By Morgan Mcallister, NASA
The Advanced Plant Habitat (APH), a recent addition to the International Space Station, is the largest growth chamber aboard the orbiting laboratory. Roughly the size of a mini-fridge, the habitat is designed to test which growth conditions plants prefer in space and provides specimens a larger root and shoot area. This space in turn will allow a wider variety of crops to grow aboard the station. Thus far, the habitat has been used to grow and study Arabidopsis, small flowering plants related to cabbage and mustard, and Dwarf Wheat.
Its monitoring and environmental control systems regulate temperature, oxygen, and carbon dioxide levels, and the system settings can be adjusted for growing different types of plants. Although the system is largely autonomous, the crew adds water to the chamber and changes atmospheric elements such as an ethylene scrubber, carbon dioxide scrubber & bottles, and filters. All systems can be monitored and controlled from a computer on the ground that interfaces directly with the habitat to relay instructions and detailed adjustments to ensure investigation integrity.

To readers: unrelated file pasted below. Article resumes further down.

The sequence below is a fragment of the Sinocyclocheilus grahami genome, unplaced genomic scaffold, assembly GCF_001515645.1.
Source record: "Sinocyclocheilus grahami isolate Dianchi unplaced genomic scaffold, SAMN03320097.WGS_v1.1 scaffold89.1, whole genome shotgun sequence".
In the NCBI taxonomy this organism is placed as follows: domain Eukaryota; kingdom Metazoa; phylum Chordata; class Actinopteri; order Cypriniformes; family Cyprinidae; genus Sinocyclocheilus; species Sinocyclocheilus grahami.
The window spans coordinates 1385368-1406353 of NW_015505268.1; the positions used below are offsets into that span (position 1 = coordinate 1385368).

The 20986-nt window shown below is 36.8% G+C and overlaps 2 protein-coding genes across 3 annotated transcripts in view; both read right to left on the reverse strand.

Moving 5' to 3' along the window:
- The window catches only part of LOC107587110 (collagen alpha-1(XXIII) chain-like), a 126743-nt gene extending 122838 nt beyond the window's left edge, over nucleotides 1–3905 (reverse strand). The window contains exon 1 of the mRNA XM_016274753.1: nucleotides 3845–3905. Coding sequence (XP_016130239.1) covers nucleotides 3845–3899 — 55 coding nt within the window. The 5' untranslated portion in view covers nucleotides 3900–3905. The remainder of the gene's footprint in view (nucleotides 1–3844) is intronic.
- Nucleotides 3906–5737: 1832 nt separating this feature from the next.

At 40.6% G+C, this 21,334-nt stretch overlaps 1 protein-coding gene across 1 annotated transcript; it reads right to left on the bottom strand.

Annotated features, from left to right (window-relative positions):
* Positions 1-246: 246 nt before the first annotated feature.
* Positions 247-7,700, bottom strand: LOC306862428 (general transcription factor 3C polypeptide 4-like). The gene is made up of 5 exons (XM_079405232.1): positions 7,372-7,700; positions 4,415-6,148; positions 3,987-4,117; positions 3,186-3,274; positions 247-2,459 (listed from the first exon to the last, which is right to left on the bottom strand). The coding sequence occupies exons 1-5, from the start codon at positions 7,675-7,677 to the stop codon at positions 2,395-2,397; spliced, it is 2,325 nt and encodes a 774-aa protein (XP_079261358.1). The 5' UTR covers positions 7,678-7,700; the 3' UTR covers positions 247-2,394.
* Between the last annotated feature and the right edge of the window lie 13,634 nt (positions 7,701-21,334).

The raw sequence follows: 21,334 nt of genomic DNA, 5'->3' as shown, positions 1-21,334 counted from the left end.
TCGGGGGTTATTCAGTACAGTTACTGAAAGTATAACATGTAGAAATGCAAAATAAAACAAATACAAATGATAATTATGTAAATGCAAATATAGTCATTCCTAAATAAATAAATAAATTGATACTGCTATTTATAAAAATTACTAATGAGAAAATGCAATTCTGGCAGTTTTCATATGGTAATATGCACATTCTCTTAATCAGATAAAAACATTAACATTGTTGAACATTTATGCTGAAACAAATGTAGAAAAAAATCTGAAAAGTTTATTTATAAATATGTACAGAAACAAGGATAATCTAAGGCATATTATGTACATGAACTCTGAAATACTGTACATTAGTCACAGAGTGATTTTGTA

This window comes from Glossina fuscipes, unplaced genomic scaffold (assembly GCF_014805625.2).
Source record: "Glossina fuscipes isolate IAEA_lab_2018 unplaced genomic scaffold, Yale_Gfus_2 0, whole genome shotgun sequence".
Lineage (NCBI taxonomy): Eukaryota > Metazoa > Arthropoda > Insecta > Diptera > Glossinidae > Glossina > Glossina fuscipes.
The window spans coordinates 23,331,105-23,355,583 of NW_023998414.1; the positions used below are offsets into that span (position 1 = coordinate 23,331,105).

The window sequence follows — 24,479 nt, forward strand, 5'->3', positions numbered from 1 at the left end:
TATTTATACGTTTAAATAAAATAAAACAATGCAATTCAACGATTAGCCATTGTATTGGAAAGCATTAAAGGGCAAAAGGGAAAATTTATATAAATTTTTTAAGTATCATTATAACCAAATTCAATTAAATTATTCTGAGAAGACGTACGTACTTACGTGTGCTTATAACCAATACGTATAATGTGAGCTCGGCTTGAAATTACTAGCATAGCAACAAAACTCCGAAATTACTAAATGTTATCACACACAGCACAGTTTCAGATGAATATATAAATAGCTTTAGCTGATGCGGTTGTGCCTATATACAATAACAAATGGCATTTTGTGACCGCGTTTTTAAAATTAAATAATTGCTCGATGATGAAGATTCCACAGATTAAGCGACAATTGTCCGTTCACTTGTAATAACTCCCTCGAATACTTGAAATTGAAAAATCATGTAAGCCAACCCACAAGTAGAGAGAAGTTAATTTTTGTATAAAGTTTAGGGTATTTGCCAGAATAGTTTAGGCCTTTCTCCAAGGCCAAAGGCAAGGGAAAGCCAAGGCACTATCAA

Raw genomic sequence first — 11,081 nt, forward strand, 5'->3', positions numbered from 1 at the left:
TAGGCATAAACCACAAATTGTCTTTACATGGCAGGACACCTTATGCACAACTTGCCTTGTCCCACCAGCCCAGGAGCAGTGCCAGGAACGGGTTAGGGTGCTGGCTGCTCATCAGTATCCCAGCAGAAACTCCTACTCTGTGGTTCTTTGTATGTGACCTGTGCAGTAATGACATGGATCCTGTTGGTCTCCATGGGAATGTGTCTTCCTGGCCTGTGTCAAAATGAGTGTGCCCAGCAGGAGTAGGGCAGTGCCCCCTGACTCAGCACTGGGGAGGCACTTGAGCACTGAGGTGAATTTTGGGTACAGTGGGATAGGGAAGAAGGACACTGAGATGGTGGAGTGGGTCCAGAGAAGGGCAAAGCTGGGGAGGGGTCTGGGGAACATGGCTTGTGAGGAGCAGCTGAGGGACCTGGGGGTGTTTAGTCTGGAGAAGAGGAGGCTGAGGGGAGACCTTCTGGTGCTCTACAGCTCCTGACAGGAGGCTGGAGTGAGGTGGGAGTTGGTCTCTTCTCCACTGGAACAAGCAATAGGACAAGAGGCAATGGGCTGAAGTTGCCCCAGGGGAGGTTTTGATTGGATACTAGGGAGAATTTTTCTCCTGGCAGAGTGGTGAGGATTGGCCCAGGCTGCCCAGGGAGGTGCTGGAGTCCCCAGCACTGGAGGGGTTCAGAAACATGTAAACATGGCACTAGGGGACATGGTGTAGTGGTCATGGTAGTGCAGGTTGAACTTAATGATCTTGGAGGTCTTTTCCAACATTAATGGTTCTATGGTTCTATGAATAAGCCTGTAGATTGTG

Because gravity is a constant downward force on Earth, researchers take advantage of the microgravity environment of the space station to achieve a clearer perspective of plant growth habits. Gravity is one of the major cues plants use to guide their growth, but microgravity can act as a kind of mute button that suppresses the role of gravity, enabling researchers to see what other cues take charge.